Book Review : Seraphina

Seraphina by Rachel Hartman. 9780375866562. 2012. Gr 9-12.

The English journalist and bibliophile Holbrook Jackson said, “Books worth reading are worth re-reading.”

I am a steadfast re-reader.   I get as much pleasure reading my favorite books over again as I do reading a good book for the first time.  For example, every time I recommend Terry Pratchett and Neil Gaiman’s Good Omens to someone, I end up pulling my own copy off the shelf and calling in sick to work.

Some books I re-read almost every year.  Robin McKinley’s The Blue Sword, Clare Dunkle’s The Hollow Kingdom, and Elizabeth Marie Pope’s The Perilous Gard all have a similar feel to me, with their realistic fantasy settings, legendary characters, and strange powers.  And, best of all, totally un-sappy romance.

Seraphina has this same feel to it, and I’ve added it to my yearly re-reading list. Actually, I am already reading it for the second time (it went on sale less than a month ago).

For forty years, the treaty between humans and dragonkind in the kingdom of Goredd has kept the peace, though there is little friendship or understanding between them.  Humans think dragons are disgusting and inferior creatures, while dragons find humans to be…interesting.  Some dragons live among humans; they have the ability to fold themselves up and take human shape, but if they do, they must wear silver bells to warn humans of their presence.

Seraphina is the new assistant to the court composer at the king’s palace and is preparing for the festivities to celebrate the treaty anniversary.  The Queen’s son has just been brutally killed on a hunting trip—and it appears that a dragon might be the murderer.  Since her father is an expert on dragons and the law, Seraphina is familiar with dragon customs.  Drawn into the investigation with the perceptive captain of the guard—who also happens to be the fiancé of the Queen’s granddaughter—Seraphina discovers an evil plot that aims to destroy the fragile peace.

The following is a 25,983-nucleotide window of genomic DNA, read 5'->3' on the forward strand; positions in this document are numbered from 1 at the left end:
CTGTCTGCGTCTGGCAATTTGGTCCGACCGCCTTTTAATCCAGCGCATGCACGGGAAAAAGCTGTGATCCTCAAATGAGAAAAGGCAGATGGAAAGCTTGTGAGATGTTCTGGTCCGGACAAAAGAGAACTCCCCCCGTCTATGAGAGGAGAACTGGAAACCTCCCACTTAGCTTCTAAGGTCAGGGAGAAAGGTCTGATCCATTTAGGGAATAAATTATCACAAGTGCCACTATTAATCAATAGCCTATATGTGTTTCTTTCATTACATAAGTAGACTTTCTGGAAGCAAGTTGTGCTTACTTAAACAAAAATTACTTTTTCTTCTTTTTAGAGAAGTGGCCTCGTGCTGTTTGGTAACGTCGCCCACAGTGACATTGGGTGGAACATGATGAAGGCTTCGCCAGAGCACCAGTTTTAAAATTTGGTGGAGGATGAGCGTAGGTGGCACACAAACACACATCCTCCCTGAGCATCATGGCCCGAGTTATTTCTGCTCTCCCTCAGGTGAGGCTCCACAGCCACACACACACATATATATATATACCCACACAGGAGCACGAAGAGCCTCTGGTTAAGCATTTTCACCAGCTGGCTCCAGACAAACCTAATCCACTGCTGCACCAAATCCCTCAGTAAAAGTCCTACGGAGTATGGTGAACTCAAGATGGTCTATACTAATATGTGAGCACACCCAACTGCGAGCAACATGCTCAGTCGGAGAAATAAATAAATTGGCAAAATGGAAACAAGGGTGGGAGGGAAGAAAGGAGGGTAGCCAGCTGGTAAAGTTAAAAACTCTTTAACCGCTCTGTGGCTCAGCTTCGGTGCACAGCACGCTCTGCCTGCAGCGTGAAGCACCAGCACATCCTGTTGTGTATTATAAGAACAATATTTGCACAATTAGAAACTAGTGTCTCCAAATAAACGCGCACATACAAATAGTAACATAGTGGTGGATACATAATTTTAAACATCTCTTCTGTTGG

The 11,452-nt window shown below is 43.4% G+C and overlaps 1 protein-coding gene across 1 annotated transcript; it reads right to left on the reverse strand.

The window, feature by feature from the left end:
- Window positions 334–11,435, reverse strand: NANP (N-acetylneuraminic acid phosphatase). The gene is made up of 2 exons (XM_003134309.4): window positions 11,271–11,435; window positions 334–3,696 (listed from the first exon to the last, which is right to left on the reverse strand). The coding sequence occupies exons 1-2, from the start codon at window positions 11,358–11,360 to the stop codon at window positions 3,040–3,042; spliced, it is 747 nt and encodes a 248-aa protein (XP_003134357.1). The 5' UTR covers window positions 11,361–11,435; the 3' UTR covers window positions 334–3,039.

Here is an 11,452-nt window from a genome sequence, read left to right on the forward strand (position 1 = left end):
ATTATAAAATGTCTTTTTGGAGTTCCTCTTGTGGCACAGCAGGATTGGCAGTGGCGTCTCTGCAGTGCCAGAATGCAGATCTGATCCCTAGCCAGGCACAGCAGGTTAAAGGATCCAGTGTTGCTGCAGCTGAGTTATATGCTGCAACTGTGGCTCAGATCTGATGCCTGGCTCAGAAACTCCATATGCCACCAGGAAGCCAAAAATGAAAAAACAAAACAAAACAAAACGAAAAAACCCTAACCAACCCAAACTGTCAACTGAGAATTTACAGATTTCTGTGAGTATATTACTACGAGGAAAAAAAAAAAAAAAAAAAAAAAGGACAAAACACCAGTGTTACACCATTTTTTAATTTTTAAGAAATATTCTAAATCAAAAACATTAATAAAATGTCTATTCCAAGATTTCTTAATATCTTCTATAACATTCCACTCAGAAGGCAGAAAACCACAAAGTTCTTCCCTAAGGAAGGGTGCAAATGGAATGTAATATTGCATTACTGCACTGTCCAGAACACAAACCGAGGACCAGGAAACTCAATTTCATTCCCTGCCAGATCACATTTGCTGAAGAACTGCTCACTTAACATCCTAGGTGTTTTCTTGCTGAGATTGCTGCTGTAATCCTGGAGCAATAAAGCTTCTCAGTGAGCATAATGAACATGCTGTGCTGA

But Seraphina has more to worry about than preparing music and solving murders.  Before her birth, her father had unknowingly married a dragon in human form.  He didn’t learn the truth until his beloved wife died in childbirth.  Only when bands of scales started growing on her arm and around her waist did Seraphina find out that she was a half-dragon.

Seraphina has lived a desperately lonely and solitary life.  The very idea of a human mating with a dragon is an abomination.  If her secret is discovered, she knows she will, at best, become an object of scorn and disgust.  At worst, she and her father could be killed by angry mobs.

Hartman has created a fascinating, intricate world with detailed customs, religion, and social problems.  Most of her characters are interesting and believable within the world she has created.  Seraphina herself is intelligent, creative, and independent—definitely not a damsel in distress.  And the dragons are unlike any I’ve ever met.

So far, Seraphina has received five starred reviews and is definitely a Mackin Pick as well!

More quotes on re-reading:

To read a book for the first time is to make an acquaintance with a new friend; to read it for a second time is to meet an old one.  (Chinese Saying)

Rereading, we find a new book.  (Mason Cooley)

No book is really worth reading at the age of ten which is not equally—and often far more—worth reading at the age of fifty and beyond. (C.S. Lewis)

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